Celebrating double wins with a new team – like Harvick and Elliott – is exciting. Plus, there’s the possibility of more success to come.

Reveling in the double victories of Easter – Jesus is alive, and He’s with you in spirit – is pure joy. Plus, there’s the guarantee of heaven to come.

May you and your family have a doubly blessed, meaningful Easter. He is risen!

... anyone who belongs to Christ has become a new person. The old life is gone; a new life has begun. ~ 2 Corinthians 5:17 (NLT)

“Faith on the Frontstretch” appears every 1st & 3rd Wednesday and explores the role of faith in motorsports. Comments or twitter follows welcome: @bbreinke. See you on the Frontstretch!

Want more racing devotions? When you donate $25 to Skirts and Scuffs, we’ll send you a complimentary copy of Beth’s book, Race Fans’ Devotions to Go, a month-long, pocket-sized devotional book for NASCAR fans. Or you can purchase the book in paperback & ebook here.

Sunday, April 13, 2014

Fast Facts: Tyler Reddick

credit: NASCAR via Getty Images/
Todd Warshaw
Tyler Reddick, driver of the No. 19 Ford F-150 for Brad Keselowski Racing, is just 18 years old, but has seen a number of racing firsts in his career already. Learn more about this Camping World Truck Series Rookie of the Year contender in this week’s Fast Facts.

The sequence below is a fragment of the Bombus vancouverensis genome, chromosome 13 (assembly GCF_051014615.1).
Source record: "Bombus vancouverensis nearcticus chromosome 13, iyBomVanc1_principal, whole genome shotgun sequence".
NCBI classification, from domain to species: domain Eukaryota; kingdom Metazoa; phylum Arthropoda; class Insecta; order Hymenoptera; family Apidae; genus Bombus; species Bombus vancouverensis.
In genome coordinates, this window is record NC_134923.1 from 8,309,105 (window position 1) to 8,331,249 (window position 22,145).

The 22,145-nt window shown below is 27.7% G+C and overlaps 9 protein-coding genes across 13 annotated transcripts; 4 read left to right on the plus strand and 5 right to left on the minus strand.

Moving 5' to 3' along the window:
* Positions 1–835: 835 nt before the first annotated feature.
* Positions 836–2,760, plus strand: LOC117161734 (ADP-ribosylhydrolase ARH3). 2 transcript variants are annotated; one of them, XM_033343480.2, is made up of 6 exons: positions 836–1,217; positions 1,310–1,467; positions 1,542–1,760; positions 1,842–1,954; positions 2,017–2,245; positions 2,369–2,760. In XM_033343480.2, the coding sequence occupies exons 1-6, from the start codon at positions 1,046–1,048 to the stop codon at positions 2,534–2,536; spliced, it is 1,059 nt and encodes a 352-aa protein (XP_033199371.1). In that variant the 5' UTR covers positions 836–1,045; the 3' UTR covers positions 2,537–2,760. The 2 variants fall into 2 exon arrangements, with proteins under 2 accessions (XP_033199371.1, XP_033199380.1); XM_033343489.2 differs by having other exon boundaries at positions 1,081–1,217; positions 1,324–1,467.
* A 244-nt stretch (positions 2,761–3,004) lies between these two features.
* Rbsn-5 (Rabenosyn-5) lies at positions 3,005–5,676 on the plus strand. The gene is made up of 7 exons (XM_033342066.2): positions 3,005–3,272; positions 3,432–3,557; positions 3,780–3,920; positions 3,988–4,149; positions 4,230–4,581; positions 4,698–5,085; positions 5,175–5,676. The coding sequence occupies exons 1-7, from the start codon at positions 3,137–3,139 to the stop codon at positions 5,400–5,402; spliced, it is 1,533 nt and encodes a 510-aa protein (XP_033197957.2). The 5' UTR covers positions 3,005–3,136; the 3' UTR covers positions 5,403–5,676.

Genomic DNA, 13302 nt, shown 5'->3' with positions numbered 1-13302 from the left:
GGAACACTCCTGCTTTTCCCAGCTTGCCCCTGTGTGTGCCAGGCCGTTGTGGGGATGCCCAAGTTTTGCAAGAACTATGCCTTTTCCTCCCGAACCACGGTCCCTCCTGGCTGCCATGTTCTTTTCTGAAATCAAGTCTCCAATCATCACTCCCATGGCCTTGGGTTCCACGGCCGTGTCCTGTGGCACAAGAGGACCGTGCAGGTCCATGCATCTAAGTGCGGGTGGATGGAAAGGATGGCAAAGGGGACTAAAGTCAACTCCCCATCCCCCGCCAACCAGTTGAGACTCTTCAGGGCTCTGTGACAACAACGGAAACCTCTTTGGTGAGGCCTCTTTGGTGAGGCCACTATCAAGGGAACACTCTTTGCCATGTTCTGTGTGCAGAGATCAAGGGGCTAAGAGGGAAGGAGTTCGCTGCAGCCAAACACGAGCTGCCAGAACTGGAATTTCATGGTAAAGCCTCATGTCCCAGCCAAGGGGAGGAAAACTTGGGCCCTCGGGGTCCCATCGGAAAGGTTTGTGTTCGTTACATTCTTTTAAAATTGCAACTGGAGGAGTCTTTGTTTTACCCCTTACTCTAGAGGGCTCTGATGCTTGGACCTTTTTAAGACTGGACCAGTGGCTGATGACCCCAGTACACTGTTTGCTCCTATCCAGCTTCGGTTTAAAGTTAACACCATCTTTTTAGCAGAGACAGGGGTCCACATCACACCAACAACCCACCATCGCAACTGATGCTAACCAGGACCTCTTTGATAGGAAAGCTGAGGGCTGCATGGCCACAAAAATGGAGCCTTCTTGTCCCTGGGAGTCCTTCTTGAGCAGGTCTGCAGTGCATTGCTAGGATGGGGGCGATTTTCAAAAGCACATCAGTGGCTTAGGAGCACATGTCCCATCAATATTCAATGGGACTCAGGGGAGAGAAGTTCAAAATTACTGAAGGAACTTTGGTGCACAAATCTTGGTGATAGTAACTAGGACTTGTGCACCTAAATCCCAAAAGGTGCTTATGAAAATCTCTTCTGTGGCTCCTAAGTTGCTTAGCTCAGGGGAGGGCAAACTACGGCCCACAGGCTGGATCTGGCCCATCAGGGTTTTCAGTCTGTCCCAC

• Tyler Reddick was born Jan. 11, 1996 in Corning, CA. He began racing at age 4 in Outlaw Midget cars, competing in sprint cars shortly thereafter. 
  • As a young dirt driver, Reddick accomplished a number of firsts in his career: the youngest driver to qualify for and sit on the pole for the World 100 dirt late model race at Eldora Speedway, the youngest driver to win the East Bay Winter Nationals, the youngest winner in the Lucas Oil Late Model Dirt Series and the youngest driver to start a World of Outlaws sprint car feature race at age 13.
  • Early in 2012, Reddick made his ARCA Racing Series debut; later that year in October, he made his NASCAR debut in the K&N Pro Series East at Rockingham Speedway, winning the race. In April 2013, he made his Truck Series debut, racing for NASCAR veteran Ken Schrader; later that year, he was named driver for BKR in 2014. Reddick will compete in at least 15 races for BKR in 2014 before going full-time in the series in 2015.
  • Learn more about Tyler Reddick at his website, and learn more about Brad Keselowski Racing at

Friday, April 11, 2014

The Era of Historic Opportunity: Five Questions for Darlington

(Credit: ISC Archives)
To some, history is pointless. The past isn’t important anymore. Who cares about things that happened decades ago?

Those people are wrong, and I’m going to tell you why.

Friday night, Chase Elliott won at Texas Motor Speedway, his first NASCAR Nationwide Series victory. The confetti flew after a performance that told observers one thing: this kid is the real deal. Being the son of former champion Bill Elliott, how could he not?

He isn’t the only one, either; there are many young drivers who are worth watching. Darrell Wallace Jr., Ryan Blaney, Ty Dillon, Dylan Kwasniewski and many more. Most are in the NASCAR Next program, which was created to heighten their stance in the sport. Austin Dillon and Kyle Larson are graduates of the setup, making noise on the NASCAR Sprint Cup Series level.